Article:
A Review of “The Trellis and the Vine” by Colin Marshall and Tony Payne

the-trellis-and-the-vineI am late to the game. Back in 2009 when this book was released it was all the rage among pastors in my circles. I didn’t read it then, probably in part because I was reading other things, and in part because I didn’t want to hop on the bandwagon. As part of my research project this year, however, I decided to finally read it. If the subtitle oversells the book, The Trellis and the Vine is still a good book full of worthy content. As churches increasingly make the shift from slick pre-packaged ministries to becoming more people-focused this book will help to invigorate that shift.

The title is a metaphor for church ministry in the modern era. Pastors can get so caught up in working on the structure that supports the “vine” that they lose sight of the real focus of ministry. “The concentration on trellis work that is so common in many churches derives from an institutional view of Christian ministry,” the authors write (10).  Their major contention is that “structures don’t grow ministry anymore than trellises grow vines” (17). They write:

Most churches need to make a conscious shift – away from erecting and maintaining structures, and towards growing people who are disciple-making disciples of Christ. (17)

This is the “ministry mind-shift that changes everything.” In many ways our institutionalized view of the faith has led us to increasingly complicated, hard to reproduce, and frustrating models of ministry. The authors outline quite simply in this book the shift that many of us need to make today. It is a shift “from running programs to building people.” It’s a shift that involves training new leaders, focusing on gospel growth, breaking away from the emphasis on ordained ministry, and focusing more on people than on events. I love what the authors write towards the end of the book about this model of “pastor as trainer”. They state plainly:

We began some time ago it now seems, with a vine, a trellis, and the Great Commission. And we made a promise at the start that we would offer no new special technique, no magic bullet, and no guaranteed path to ministry success and stardom. We did this because Christian ministry is really not very complicated. It is simply the making and nurturing of genuine followers of the Lord Jesus Christ through prayerful, Spirit-backed proclamation of the Word of God. It’s disciple-making. This is not hard to understand, nor even hard to do – unless, of course, you happen to be a sinful person living in a sinful world. The deceptively sinful task of disciple-making is made demanding, frustrating and difficult in our world not because it is so hard to grasp but because it is so hard to persevere in. (151)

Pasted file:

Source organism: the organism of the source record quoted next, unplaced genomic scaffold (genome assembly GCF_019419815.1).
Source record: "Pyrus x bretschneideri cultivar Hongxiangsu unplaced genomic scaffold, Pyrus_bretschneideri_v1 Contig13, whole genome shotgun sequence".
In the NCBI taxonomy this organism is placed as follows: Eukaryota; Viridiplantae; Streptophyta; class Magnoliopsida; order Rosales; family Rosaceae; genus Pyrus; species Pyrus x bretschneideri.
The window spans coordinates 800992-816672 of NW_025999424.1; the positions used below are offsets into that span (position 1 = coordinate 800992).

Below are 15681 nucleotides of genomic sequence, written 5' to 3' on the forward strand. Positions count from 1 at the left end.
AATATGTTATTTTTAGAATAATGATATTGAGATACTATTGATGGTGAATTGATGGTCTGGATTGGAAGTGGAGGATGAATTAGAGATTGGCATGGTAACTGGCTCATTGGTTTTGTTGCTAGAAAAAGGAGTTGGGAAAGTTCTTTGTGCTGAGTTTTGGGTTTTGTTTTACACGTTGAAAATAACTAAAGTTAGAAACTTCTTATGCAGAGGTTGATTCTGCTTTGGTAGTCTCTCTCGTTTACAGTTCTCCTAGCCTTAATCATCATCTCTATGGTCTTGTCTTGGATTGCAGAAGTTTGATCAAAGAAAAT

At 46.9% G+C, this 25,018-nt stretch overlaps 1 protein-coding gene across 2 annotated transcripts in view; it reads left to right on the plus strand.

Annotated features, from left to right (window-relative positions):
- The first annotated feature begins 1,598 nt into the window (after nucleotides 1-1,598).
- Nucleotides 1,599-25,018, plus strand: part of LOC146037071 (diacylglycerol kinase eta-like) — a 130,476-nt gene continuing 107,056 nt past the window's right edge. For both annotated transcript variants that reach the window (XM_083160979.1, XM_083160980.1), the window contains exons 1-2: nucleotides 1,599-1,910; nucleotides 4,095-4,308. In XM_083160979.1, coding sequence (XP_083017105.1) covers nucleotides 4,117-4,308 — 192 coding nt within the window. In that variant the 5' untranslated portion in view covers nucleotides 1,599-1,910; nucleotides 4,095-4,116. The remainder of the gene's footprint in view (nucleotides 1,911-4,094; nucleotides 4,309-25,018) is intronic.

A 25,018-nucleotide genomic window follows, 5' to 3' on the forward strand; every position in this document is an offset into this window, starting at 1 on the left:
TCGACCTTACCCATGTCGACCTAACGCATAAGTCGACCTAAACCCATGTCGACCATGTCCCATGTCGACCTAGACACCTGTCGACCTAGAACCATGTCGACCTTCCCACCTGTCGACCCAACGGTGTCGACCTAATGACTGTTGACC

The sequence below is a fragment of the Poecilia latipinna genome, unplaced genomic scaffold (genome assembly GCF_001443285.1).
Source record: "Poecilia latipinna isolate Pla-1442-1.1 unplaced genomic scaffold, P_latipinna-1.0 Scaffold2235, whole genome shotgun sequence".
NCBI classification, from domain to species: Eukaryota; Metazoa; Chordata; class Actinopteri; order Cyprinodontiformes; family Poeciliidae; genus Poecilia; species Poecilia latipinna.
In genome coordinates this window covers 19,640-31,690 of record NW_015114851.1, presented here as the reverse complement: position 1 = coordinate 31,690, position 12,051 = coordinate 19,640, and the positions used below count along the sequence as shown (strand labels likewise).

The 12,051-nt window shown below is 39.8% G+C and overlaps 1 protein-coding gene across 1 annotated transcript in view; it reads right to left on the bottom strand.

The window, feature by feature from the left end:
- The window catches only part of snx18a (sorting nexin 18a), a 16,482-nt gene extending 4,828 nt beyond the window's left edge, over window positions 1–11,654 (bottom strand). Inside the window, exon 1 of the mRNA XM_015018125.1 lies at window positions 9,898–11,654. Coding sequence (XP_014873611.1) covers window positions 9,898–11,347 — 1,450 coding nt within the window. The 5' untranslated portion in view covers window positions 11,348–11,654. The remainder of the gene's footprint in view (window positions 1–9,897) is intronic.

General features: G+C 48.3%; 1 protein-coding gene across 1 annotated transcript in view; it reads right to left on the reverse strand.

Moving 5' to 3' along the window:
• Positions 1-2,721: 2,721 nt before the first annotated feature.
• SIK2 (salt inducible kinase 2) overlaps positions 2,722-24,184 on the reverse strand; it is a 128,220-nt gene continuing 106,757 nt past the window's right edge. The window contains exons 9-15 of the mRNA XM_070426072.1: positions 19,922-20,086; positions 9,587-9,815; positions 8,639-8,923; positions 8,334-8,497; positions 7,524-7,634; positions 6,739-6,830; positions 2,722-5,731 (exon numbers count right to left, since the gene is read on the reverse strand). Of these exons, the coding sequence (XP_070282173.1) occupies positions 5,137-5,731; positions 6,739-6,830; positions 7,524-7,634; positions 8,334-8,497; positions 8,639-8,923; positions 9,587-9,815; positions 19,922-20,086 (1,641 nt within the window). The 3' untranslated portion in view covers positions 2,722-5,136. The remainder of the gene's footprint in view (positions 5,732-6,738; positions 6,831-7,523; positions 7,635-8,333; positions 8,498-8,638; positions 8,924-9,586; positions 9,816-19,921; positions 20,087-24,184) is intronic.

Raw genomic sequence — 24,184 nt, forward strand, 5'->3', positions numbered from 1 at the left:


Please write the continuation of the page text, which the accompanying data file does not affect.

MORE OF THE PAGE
This is a model of ministry that is easy to get, to reproduce, and which is far more effective than the pre-packaged models sold to us as the magic bullet. It is more messy, yes, but “the fact is that many of us are ‘control freaks’, and place too much value on having everything neat and tidy and under control. A bit of messiness is inevitable in people ministry” (183).

The book sets up this model of ministry, one that is people-focused, and then walks us through the key components of it. This model of ministry involves a view of “every Christian as a vine-worker” instead of consumers of a church product. It also involves pastors who are trainers, not CEOs or simply clergyman. The authors walk us through what it looks like to train up others for service, and how to build ministries around their abilities instead of trying to fit everyone into a pre-determined mold. They also set the record straight on the value and yet limitations of preaching. This is a unique ministry book in a lot of ways.

There are, of course, a lot of books on ministry that attempt to forge new ground. They offer new strategies, instruct us on the irrelevance of our old models, etc. But what The Trellis and the Vine does so much better than these books is it reminds us that the ministry of making disciples is so simple that he gave it to every Christian, not just to the “professionals.” It reiterates the goals and values of the New Testament church and reminds us we can do this. It encourages us to embrace a little more organic ministry and focus on training up others instead of putting out fires. The encourage us to develop a ministry mindset that cares more about people than it does structures. While some of its content wasn’t really new to me I appreciate this book immensely. Their emphasis on the relation side of discipleship is exactly where my research is leading me this year and exactly where I want our churches to go. Marshall and Payne have written a book that, while not necessarily ground-breaking, is certainly reinvigorating to the people-focused ministry-shift happening today.

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